David R. Henderson  

The Dynamics of Poverty

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Every year at this time, when the U.S. Census comes out with its report on incomes and poverty, there is a special section titled "The Dynamics of Poverty." It always shows that there is mobility between income categories, even in the short run, and that poverty is temporary for most people in America who experience it. Virtually all reporters ignore it.

This year's report is no exception, and I'm reprinting it here.

The Survey of Income and Program Participation (SIPP) provides monthly data about labor force participation and income sources and amounts. The data yield insights into the dynamic nature of these experiences and the economic mobility of U.S. residents. For example, the data demonstrate that using a longer time frame to measure poverty (e.g., 4 years) yields, on average, a lower poverty rate than the annual measures presented in this report, while using a shorter time frame (e.g., 2 months) yields higher poverty rates. Some specific findings include:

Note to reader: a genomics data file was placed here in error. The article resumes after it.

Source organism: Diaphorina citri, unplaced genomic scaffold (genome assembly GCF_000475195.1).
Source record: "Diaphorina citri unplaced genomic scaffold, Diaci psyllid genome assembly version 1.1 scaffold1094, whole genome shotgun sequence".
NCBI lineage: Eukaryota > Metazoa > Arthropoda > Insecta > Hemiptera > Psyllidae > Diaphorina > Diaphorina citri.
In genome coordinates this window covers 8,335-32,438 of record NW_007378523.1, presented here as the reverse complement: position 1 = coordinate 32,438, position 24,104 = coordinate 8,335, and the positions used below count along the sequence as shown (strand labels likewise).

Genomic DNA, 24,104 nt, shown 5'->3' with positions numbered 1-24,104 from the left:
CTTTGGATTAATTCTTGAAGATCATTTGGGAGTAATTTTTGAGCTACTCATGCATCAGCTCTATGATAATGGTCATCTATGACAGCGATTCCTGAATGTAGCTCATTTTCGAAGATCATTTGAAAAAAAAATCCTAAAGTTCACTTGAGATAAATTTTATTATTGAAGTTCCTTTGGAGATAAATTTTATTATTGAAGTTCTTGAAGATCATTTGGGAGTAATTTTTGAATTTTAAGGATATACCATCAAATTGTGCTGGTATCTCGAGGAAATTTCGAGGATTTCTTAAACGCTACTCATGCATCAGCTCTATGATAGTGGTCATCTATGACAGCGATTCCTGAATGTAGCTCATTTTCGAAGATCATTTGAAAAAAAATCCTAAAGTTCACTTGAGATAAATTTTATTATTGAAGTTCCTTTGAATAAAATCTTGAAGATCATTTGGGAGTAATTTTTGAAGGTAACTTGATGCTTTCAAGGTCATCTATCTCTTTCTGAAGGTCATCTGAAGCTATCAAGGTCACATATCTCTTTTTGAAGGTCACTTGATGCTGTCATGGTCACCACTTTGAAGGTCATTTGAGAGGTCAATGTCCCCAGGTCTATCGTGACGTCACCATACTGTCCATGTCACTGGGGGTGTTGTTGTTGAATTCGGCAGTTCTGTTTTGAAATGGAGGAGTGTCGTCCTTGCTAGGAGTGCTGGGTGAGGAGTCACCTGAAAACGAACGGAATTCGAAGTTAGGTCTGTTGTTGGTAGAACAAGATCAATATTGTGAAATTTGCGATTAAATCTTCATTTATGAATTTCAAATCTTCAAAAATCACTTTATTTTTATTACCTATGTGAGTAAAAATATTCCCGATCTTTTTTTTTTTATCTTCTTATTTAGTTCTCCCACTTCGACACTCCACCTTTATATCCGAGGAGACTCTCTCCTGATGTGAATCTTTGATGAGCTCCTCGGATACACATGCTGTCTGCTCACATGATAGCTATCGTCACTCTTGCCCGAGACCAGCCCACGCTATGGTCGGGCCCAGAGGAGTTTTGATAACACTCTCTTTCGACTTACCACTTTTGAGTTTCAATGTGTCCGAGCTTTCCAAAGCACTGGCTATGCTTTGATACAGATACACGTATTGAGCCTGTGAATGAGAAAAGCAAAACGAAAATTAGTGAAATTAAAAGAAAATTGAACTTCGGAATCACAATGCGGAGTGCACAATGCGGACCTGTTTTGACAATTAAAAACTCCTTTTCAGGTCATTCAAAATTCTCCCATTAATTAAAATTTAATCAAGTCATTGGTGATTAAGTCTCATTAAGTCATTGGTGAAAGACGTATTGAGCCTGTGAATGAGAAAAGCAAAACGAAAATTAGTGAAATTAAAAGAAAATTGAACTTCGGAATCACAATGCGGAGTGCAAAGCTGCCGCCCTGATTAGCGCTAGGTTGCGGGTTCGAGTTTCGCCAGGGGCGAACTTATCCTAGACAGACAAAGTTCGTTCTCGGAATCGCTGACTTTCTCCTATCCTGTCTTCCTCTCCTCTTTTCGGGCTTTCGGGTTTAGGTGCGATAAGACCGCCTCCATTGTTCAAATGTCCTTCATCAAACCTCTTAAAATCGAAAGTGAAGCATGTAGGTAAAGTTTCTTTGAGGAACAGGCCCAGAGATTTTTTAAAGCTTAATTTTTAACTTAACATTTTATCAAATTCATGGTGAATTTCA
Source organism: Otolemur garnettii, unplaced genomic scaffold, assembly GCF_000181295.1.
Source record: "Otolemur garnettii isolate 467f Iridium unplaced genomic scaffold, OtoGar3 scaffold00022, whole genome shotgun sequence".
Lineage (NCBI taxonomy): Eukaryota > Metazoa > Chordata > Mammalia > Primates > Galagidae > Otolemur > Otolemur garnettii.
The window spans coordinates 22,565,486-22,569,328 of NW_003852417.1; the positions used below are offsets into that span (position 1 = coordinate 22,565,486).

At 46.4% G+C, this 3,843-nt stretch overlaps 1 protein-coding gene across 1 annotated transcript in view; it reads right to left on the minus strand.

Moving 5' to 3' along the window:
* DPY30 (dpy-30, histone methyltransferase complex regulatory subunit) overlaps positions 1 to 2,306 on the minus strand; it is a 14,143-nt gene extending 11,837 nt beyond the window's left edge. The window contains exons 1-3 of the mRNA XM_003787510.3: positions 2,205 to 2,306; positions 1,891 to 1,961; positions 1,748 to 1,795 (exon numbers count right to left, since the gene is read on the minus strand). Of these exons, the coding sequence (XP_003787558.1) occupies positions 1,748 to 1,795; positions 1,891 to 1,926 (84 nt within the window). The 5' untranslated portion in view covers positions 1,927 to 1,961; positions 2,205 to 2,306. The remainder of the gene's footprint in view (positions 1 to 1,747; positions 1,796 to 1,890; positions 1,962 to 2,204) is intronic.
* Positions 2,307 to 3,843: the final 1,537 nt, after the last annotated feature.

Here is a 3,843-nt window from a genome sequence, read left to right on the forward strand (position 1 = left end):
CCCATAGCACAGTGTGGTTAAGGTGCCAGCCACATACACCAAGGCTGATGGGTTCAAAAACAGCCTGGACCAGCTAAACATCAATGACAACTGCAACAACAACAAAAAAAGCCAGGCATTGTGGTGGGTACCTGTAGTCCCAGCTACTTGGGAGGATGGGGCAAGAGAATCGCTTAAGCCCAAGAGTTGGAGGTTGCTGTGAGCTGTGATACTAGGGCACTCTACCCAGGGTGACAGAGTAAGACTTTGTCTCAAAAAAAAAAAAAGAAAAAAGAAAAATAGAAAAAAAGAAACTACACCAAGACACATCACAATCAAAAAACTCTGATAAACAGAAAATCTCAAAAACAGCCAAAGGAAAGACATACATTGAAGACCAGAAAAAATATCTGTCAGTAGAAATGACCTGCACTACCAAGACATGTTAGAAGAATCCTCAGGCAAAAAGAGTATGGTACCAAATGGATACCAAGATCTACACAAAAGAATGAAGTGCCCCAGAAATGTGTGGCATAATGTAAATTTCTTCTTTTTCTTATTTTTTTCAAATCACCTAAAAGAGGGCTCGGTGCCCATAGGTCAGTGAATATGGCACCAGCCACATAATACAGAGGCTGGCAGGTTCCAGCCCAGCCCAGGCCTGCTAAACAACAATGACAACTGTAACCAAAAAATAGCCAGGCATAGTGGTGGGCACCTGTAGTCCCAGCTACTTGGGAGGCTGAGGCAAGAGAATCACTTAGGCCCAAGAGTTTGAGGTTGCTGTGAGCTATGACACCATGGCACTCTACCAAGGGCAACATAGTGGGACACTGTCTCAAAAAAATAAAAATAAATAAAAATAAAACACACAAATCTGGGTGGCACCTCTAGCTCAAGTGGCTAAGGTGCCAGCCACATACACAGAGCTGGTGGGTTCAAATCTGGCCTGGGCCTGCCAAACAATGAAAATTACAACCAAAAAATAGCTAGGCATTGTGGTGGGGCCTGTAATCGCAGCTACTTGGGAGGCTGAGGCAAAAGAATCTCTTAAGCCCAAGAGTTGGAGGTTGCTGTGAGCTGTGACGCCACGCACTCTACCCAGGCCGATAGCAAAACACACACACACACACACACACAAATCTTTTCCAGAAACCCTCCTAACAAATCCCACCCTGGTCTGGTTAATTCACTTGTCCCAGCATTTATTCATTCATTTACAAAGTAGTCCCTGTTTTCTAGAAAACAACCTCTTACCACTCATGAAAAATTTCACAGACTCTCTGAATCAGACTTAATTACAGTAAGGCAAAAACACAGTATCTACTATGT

• Income data from the 2008 SIPP panel suggested that between 2009 and 2012 households experienced less economic mobility than found in earlier SIPP panels. Overall, 57.1 percent of households remained in the same income quintile between 2009 and 2012, while the remaining 42.9 percent of households experienced either an upward or downward movement across the income distribution.

• Households with householders [I believe this is the Census's term for the old "head of household"] who had lower levels of education were more likely to remain in, or move into, a lower quintile than households whose householders had higher levels of education.

• During the 4-year period from 2009 to 2012, 34.5 percent of the population had at least one spell of poverty lasting 2 or more months.

• Chronic poverty over the 4-year period from 2009 to 2012 was relatively uncommon, with 2.7 percent of the population living in poverty all 48 months.

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CATEGORIES: Income Distribution

COMMENTS (1 to date)
Jesse C writes:

But HALF of the people who changed quintiles moved to a lower quintile. That's horrible!

Just kidding.. But that point might be frightening to people who think poverty is widespread in the US since most of them are statistically illiterate.

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